Course Offerings

Fall 2018

We do not offer any courses this term.


Spring 2018

We do not offer any courses this term.


Winter 2018

See complete information about these courses in the course offerings database. For more information about a specific course, including course type, schedule and location, click on its title.

American National Government

POL 100 - Alexander, Brian N.

A study of the constitutional origins and historical development of the national government with special attention to Congress, the presidency, the judiciary, and the role of political parties, interest groups, and the media in the policy process.

Introduction to Global Politics

POL 105 - Strong, Robert A. (Bob)

A survey of the comparative study of national and international politics and the interaction between the two. Topics may include power relations among and within states, changes in the conduct of international affairs and conflict resolution, contrasting ideas about democracy, economic development, justice, globalization, terrorism, causes and alternatives to war, social movements and the role of the nation-state.

Introduction to Global Politics

POL 105 - O'Dell, Wesley B. (Wes)

A survey of the comparative study of national and international politics and the interaction between the two. Topics may include power relations among and within states, changes in the conduct of international affairs and conflict resolution, contrasting ideas about democracy, economic development, justice, globalization, terrorism, causes and alternatives to war, social movements and the role of the nation-state.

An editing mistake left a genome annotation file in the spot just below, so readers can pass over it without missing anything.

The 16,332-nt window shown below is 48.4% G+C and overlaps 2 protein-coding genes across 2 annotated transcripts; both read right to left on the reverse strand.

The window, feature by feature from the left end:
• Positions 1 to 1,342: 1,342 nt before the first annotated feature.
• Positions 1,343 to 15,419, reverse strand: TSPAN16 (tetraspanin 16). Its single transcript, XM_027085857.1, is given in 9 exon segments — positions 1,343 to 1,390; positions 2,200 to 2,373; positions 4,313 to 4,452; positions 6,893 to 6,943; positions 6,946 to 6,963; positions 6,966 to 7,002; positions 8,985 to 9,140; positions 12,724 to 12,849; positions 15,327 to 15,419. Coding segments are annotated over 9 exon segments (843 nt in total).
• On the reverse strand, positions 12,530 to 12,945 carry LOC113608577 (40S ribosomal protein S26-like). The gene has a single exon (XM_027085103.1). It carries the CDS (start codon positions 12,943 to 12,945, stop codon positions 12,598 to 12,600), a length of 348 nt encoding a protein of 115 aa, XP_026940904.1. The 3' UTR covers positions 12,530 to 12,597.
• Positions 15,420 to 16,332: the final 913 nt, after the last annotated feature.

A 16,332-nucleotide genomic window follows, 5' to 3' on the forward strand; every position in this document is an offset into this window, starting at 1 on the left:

Introduction to Political Philosophy

POL 111 - STAFF

An introduction to some of the perennial themes of politics, such as the relationship between human nature and political institutions, individual freedom and community, private conscience and civic virtue, the claims of reason and faith, the nature of law, obligation, and rights, among others. Our inquiry is guided by selections from influential works in the history of political thought, ancient, modern and contemporary, as well as plays, dialogues, comedies, tragedies, novels, and films. Consult with instructor for specific reading assignments and course requirements.

Introduction to Political Philosophy

POL 111 - Bragaw, Stephen G.

An introduction to some of the perennial themes of politics, such as the relationship between human nature and political institutions, individual freedom and community, private conscience and civic virtue, the claims of reason and faith, the nature of law, obligation, and rights, among others. Our inquiry is guided by selections from influential works in the history of political thought, ancient, modern and contemporary, as well as plays, dialogues, comedies, tragedies, novels, and films. Consult with instructor for specific reading assignments and course requirements.

FS: First-Year Seminar

POL 180 - Morel, Lucas E.

First-year seminar.

Environmental Policy and Law

POL 233 - Harris, Rebecca C.

A study of major environmental laws and the history of their enactment and implementation. Discusses different theoretical approaches from law, ethics, politics, and economics. Reviews significant case law and the legal context. Emphasis is on domestic policy with some attention to international law and treaties.

Terrorism

POL 274 - Cantey, Joseph M., Jr. (Seth)

The principal goal of this course is to help students understand the complexities of contemporary terrorism. We discuss definitional issues, the historical roots of modern terrorism, and various micro- and macro-explanations for this form of violence. We also investigate the life cycles of terrorist groups: How do they emerge? What kinds of organizational challenges do they face? How do they end? Other topics include leaderless movements (e.g., "lone wolves") and state sponsorship. Throughout the course, students observe that terrorism is not a phenomenon unique to one class of people. The course ends with three weeks focused on a certain kind of terrorism which some have called violent Islamic extremism.